This will be a 12 part look into the 12 basics of movement. To summarize the 12 movements are;
Moving on all fours
This week we will look into the first of the essential movements.
Without being incredibly harsh, you would have to be living under a rock to not understand walking. Now I understand there are a lot of people that cannot walk due to health, disability or other conditions. This article is meant to elaborate on the notion that man has forgotten the basics of our human nature. Our basic abilities of mobility.
Thousands upon millions walk daily. They walk for reasons all different in nature. Walking for fitness. Walking for transportation to and from. Walking away from a bad situation, walking into a surprise. Your method of walking could be different from your neighbors. You could be walking with your neighbor.
This is not a primer for learning how to walk. This is a motivation, to help you get up and get out.
Try not to think of walking as going to the mall in search of the world’s best frozen yogurt. Think of walking as a way to release yourself. Most people have fallen into the trap of too little too late. I don’t have time to waste taking a 30 minute walk, I’ll do it later. The beer gut forms, the hips widen. Pretty soon it is far past later and you now can’t walk. Walking has always been able getting to somewhere. Which it is, get from point A to point B. But, walking is far more than that.
Think of walking as a way to release the tension of the day.
While walking with my kids or my wife, the days stress rolls off. I could spend walking two miles in silence and still my relief is evident. I rarely treat a walk as an exercise, and to be honest, I doubt it stimulates much.
Just the fact of getting up and moving is far more important. Our ancestors didn’t spend their time walking around the block for a cool down session. They would take the tribe and move them across the savannah. Dozens if not hundreds of miles spent moving the entire tribe and housing. Following the herd, or the seasons. It has been shown in several studies that early man spent a lot of the hunting time following the herd until their prey was exhausted enough that they had a chance to kill it. Let’s be honest here, early man had one hell of a violent lifestyle. If they could easily out think their prey, they did. In the book “Born to Run”, author Christopher McDougall and several other anthropologists theorize that early man was built on a model of slow movements over long distances. In looking over the skeletal remains of several species, our bodies were not built for speed like the jackrabbits. Instead we were built for distance and endurance. The jackrabbit had to be just one step faster than its fastest prey. And this continues right on down the food chain. Looking at our physique, compared to even earlier hominids, shows Paleolithic man was smaller, weaker and slower. Yet we survived and Homo erectus did not. Homo erectus, being larger boned, stronger and more suited to the environment still could not survive past a mere 70,000 years ago. Homo Antecessor, which begat Homo Neanderthalensis and Homo sapiens split from Homo erectus some 1.3mya. In this time our physique and make up changed to more of what we see today. One of the largest changes occurs in our feet and legs. Again we are the weaker race but our feet develop a curvature, an arch. This allows us to run; it allows us to run great distances and for a long time. In a simpler put way, this allowed us to track, hunt and kill our prey without the grave danger. Facing a fresh saber tooth as opposed to an exhausted saber tooth is a big difference.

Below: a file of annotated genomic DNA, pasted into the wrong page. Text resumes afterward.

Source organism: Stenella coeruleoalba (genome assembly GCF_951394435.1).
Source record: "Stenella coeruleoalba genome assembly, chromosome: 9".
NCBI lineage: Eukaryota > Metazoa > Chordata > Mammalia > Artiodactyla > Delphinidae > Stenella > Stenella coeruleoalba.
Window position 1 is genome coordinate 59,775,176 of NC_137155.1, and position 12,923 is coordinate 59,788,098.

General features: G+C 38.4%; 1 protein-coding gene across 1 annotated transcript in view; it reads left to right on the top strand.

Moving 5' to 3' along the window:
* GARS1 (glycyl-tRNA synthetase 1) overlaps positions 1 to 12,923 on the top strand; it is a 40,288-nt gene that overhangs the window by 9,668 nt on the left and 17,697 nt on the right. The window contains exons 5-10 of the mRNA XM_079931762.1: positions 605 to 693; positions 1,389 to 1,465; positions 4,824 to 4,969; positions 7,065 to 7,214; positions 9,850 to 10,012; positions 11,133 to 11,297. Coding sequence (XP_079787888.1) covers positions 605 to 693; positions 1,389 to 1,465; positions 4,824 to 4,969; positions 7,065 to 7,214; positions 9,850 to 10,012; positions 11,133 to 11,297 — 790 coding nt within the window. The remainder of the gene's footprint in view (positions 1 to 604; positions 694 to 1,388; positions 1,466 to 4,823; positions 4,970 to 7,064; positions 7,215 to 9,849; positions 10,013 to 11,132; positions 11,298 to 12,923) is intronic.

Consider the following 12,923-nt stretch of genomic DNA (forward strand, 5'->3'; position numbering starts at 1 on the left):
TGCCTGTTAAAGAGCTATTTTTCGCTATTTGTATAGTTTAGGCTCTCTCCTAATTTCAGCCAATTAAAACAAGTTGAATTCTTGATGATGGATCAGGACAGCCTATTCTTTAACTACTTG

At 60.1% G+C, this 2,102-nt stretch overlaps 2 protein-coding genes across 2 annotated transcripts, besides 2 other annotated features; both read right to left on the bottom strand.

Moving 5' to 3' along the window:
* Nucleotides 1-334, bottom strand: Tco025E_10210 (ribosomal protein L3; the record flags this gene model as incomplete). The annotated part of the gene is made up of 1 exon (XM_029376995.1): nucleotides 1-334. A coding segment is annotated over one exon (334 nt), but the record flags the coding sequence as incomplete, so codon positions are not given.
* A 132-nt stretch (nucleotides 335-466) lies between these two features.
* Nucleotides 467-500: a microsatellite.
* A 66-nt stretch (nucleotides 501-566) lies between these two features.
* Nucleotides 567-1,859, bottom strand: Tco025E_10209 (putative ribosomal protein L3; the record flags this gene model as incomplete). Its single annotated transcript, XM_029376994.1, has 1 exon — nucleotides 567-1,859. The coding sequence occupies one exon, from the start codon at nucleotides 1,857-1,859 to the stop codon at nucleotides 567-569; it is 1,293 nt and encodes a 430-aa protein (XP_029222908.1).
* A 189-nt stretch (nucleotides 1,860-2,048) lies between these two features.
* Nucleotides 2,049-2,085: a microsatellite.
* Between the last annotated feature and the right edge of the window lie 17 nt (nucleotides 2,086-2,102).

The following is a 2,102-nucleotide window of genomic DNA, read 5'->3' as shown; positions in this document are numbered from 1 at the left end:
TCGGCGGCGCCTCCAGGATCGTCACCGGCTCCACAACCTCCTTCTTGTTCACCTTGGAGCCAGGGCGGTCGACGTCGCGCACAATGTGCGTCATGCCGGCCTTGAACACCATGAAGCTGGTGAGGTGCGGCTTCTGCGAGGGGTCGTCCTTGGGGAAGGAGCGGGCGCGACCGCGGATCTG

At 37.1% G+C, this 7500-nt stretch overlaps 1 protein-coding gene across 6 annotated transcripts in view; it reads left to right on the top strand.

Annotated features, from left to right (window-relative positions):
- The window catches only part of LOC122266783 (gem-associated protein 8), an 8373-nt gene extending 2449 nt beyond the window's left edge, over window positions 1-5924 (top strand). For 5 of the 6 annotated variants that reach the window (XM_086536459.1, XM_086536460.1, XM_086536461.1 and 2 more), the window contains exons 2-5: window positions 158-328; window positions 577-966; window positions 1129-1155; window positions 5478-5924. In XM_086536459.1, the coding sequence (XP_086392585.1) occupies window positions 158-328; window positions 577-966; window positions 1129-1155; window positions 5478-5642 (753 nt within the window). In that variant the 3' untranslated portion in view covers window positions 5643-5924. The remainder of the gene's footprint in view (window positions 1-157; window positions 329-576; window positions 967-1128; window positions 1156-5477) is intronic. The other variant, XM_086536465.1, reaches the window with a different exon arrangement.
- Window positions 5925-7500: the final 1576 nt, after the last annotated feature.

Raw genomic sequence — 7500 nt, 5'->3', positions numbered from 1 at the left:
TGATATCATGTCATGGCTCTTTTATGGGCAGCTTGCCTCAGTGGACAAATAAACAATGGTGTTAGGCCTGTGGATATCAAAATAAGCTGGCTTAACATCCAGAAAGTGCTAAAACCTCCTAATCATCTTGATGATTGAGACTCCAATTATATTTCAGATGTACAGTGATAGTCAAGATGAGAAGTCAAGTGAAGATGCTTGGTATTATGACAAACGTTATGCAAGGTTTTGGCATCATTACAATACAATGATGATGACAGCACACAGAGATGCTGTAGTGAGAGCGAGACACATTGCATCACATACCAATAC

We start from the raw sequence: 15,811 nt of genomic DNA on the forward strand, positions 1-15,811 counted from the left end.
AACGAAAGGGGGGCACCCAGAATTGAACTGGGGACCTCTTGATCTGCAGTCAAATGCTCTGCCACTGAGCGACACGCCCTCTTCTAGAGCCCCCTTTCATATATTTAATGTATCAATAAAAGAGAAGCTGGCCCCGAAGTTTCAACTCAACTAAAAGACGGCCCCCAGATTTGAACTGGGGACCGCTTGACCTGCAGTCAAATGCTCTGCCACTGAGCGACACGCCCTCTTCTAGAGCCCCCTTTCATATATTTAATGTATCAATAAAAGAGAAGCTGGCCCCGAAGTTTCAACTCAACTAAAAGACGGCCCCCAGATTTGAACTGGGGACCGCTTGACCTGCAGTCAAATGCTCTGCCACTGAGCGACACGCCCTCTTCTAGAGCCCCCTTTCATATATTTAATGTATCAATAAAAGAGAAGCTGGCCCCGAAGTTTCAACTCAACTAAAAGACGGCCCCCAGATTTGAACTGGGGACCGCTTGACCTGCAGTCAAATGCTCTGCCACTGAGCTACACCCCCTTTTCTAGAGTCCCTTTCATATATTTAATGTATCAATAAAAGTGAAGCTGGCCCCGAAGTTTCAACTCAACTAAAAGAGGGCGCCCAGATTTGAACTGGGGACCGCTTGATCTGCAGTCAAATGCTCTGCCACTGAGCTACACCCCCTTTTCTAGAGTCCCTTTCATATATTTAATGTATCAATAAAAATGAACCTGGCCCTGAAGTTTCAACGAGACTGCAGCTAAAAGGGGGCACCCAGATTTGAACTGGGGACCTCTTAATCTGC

So what does all of this mean for us? I cannot say I subscribe to that notion, but, looking at it logically… it’s possible. I know for a fact, I hate running. But I am getting better. I do, though like to walk. During the summer months we try to walk every single night. During the winter months it is a little trying, I do once in a while get the treadmill out. If we get anything from this, it is the fact that we need to get out more. In the immortal words of Bob and Doug, “Take off, eh!” Take your loved one for a walk, take your kids. Take your dog even! But, most importantly, get up and get out.
I like to take the kids out for a walk all the time. I have talked of doing this before, but, it is worth mentioning again.
I like to take the kids on scavenger hunts, treasure hunts or gathering sessions. Do I disguise the act of walking with trickery? No, I just like to take them on adventures. It’s easy to get them to help look for loot, not so easy to say “turn off the TV and take a walk with me.” They even started looking forward to them this year. From making treasure maps to follow to Geocaching, all of this is fun and easy to do.
- Print a map from Google maps or Bing maps (preferably of your town!) hide an object somewhere in the town. Give simple directions and locations on the map in order for them to find it. Think pirate treasure map!
- Geocaching – is an awesome way to get them to enjoy nature. I have yet to come across a geocache hidden in a business office. (maybe it’s my rural location) Most of our caches have been in parks and wooded areas. This is great for hiking and exploring.